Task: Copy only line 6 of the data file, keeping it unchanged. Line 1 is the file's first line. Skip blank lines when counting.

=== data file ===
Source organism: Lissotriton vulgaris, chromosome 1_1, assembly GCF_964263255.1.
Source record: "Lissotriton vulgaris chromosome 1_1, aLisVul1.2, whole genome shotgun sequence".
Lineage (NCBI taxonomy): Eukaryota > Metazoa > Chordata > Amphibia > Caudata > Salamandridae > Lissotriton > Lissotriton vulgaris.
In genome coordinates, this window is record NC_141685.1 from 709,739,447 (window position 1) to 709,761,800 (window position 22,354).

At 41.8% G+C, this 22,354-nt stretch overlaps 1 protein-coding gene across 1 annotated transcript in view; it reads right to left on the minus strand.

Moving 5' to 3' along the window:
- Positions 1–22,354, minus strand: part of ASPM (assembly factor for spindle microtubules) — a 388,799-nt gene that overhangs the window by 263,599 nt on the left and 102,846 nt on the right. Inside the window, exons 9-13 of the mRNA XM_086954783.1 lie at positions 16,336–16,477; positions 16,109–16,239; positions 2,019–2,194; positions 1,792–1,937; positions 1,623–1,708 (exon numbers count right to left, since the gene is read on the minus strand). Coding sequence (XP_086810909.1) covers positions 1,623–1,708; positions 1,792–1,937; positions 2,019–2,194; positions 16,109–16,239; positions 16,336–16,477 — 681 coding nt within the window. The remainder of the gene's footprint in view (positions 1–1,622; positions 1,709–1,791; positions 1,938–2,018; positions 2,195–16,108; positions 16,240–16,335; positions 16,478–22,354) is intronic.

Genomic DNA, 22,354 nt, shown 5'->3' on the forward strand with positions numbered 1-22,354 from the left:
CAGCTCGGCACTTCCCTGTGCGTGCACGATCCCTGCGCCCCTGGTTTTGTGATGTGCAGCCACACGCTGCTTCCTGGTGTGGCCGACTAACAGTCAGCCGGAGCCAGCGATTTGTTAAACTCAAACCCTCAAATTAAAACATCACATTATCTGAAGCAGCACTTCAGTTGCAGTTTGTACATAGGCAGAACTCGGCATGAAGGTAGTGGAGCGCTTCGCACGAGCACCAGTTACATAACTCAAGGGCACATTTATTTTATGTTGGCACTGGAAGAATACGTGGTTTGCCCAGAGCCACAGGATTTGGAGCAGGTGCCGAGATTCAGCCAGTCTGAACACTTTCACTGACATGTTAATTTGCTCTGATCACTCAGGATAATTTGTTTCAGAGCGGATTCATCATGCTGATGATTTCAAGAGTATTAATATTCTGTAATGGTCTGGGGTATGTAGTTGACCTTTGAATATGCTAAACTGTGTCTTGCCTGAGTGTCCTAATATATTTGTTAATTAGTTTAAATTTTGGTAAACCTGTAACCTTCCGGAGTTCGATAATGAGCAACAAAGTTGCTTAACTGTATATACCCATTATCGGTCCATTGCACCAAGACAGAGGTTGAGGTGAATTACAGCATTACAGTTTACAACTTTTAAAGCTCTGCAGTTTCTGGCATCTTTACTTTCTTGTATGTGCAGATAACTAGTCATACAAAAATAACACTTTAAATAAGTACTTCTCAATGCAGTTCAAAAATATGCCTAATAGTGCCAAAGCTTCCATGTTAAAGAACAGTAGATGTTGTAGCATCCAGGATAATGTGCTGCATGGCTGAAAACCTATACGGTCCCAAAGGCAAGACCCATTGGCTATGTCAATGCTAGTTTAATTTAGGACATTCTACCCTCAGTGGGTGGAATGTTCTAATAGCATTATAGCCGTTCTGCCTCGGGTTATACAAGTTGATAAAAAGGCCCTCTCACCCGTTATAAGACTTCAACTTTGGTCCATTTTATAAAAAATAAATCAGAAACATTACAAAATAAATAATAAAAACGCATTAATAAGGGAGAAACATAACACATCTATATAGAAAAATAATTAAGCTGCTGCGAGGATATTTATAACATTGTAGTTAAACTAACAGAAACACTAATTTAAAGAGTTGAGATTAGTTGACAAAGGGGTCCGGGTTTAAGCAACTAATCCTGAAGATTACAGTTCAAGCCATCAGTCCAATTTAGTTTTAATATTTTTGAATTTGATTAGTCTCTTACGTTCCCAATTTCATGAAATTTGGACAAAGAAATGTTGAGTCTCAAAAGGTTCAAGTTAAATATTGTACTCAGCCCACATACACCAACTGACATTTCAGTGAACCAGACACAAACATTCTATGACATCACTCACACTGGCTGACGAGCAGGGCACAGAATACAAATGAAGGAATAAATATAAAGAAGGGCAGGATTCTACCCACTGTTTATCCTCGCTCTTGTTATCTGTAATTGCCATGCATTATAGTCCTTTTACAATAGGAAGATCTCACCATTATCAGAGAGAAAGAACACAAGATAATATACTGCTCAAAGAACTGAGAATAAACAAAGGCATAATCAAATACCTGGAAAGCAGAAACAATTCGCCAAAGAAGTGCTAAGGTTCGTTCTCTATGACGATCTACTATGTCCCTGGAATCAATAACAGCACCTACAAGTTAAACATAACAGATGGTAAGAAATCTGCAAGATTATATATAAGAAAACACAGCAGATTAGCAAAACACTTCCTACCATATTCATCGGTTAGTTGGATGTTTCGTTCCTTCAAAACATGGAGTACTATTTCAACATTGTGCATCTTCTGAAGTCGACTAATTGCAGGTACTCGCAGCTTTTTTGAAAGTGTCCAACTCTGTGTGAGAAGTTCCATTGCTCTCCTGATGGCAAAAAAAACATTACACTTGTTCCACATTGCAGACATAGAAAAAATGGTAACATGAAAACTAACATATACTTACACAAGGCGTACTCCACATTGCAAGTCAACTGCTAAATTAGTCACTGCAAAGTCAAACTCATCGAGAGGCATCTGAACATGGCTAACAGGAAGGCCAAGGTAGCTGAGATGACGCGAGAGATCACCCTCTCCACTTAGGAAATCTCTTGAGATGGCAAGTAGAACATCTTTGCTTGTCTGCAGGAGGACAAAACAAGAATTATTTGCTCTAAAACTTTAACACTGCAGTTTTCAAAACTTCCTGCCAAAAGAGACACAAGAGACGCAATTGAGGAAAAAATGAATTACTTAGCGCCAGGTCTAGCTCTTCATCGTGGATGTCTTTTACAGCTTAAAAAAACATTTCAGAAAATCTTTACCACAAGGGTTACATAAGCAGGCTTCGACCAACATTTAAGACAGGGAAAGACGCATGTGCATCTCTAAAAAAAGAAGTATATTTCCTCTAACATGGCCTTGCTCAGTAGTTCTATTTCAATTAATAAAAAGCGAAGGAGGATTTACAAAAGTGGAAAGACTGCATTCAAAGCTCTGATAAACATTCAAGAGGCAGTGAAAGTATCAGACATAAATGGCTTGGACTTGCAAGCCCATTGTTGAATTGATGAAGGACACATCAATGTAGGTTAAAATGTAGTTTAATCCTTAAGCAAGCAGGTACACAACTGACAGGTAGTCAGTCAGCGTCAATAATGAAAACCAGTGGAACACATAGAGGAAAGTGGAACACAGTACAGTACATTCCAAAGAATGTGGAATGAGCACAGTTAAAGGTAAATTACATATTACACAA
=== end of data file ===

Moving 5' to 3' along the window: